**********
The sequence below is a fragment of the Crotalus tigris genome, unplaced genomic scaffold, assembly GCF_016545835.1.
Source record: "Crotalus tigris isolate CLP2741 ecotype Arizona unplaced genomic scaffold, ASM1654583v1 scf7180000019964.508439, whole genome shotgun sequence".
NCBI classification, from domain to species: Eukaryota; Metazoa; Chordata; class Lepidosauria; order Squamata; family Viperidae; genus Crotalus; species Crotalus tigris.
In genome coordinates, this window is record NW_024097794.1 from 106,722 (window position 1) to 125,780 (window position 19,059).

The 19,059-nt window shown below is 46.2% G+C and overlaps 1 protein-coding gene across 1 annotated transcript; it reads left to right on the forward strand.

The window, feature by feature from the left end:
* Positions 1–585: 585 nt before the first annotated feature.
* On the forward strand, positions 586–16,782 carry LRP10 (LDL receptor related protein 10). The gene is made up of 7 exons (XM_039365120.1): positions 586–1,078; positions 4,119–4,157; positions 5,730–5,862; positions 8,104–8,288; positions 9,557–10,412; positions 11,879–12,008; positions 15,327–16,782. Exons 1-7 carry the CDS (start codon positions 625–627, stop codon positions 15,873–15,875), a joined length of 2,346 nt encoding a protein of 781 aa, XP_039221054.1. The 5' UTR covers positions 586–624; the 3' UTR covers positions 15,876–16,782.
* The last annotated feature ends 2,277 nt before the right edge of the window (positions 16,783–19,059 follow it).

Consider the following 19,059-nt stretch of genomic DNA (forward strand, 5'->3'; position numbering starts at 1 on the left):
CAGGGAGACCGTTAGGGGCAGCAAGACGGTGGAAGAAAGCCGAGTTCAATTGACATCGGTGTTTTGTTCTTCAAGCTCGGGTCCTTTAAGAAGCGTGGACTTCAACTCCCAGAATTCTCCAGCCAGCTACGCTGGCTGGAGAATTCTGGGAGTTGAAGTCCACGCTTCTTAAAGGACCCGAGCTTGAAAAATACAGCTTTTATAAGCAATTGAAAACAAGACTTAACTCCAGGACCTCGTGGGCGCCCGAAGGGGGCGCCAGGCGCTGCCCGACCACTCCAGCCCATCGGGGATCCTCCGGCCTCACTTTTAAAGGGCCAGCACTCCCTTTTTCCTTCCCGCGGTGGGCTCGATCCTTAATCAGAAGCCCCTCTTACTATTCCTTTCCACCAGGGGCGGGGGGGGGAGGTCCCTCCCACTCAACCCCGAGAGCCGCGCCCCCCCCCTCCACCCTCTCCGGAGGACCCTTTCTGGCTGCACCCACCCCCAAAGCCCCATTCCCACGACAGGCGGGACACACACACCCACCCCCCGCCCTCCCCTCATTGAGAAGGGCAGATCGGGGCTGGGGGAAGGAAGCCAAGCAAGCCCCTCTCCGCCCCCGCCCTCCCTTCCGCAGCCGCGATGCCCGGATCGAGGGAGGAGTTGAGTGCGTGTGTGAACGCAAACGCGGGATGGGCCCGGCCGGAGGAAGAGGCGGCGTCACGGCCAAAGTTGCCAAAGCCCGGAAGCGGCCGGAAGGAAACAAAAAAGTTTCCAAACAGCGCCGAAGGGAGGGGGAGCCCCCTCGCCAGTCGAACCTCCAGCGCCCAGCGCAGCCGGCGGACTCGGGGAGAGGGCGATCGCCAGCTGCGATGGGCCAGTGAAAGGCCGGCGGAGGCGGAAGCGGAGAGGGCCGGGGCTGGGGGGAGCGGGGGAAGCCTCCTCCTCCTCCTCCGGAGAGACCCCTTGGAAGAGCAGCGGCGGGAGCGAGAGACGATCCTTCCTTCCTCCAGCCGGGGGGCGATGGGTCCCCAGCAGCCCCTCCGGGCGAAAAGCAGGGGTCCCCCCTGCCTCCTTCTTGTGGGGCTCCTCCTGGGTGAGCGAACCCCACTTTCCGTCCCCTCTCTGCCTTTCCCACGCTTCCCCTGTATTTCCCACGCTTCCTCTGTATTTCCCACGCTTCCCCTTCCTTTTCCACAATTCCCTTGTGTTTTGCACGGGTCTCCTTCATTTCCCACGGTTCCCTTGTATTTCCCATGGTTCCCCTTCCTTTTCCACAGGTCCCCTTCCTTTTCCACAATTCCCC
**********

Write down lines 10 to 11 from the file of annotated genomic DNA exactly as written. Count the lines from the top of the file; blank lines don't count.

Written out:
Consider the following 19,059-nt stretch of genomic DNA (forward strand, 5'->3'; position numbering starts at 1 on the left):
CAGGGAGACCGTTAGGGGCAGCAAGACGGTGGAAGAAAGCCGAGTTCAATTGACATCGGTGTTTTGTTCTTCAAGCTCGGGTCCTTTAAGAAGCGTGGACTTCAACTCCCAGAATTCTCCAGCCAGCTACGCTGGCTGGAGAATTCTGGGAGTTGAAGTCCACGCTTCTTAAAGGACCCGAGCTTGAAAAATACAGCTTTTATAAGCAATTGAAAACAAGACTTAACTCCAGGACCTCGTGGGCGCCCGAAGGGGGCGCCAGGCGCTGCCCGACCACTCCAGCCCATCGGGGATCCTCCGGCCTCACTTTTAAAGGGCCAGCACTCCCTTTTTCCTTCCCGCGGTGGGCTCGATCCTTAATCAGAAGCCCCTCTTACTATTCCTTTCCACCAGGGGCGGGGGGGGGAGGTCCCTCCCACTCAACCCCGAGAGCCGCGCCCCCCCCCTCCACCCTCTCCGGAGGACCCTTTCTGGCTGCACCCACCCCCAAAGCCCCATTCCCACGACAGGCGGGACACACACACCCACCCCCCGCCCTCCCCTCATTGAGAAGGGCAGATCGGGGCTGGGGGAAGGAAGCCAAGCAAGCCCCTCTCCGCCCCCGCCCTCCCTTCCGCAGCCGCGATGCCCGGATCGAGGGAGGAGTTGAGTGCGTGTGTGAACGCAAACGCGGGATGGGCCCGGCCGGAGGAAGAGGCGGCGTCACGGCCAAAGTTGCCAAAGCCCGGAAGCGGCCGGAAGGAAACAAAAAAGTTTCCAAACAGCGCCGAAGGGAGGGGGAGCCCCCTCGCCAGTCGAACCTCCAGCGCCCAGCGCAGCCGGCGGACTCGGGGAGAGGGCGATCGCCAGCTGCGATGGGCCAGTGAAAGGCCGGCGGAGGCGGAAGCGGAGAGGGCCGGGGCTGGGGGGAGCGGGGGAAGCCTCCTCCTCCTCCTCCGGAGAGACCCCTTGGAAGAGCAGCGGCGGGAGCGAGAGACGATCCTTCCTTCCTCCAGCCGGGGGGCGATGGGTCCCCAGCAGCCCCTCCGGGCGAAAAGCAGGGGTCCCCCCTGCCTCCTTCTTGTGGGGCTCCTCCTGGGTGAGCGAACCCCACTTTCCGTCCCCTCTCTGCCTTTCCCACGCTTCCCCTGTATTTCCCACGCTTCCTCTGTATTTCCCACGCTTCCCCTTCCTTTTCCACAATTCCCTTGTGTTTTGCACGGGTCTCCTTCATTTCCCACGGTTCCCTTGTATTTCCCATGGTTCCCCTTCCTTTTCCACAGGTCCCCTTCCTTTTCCACAATTCCCC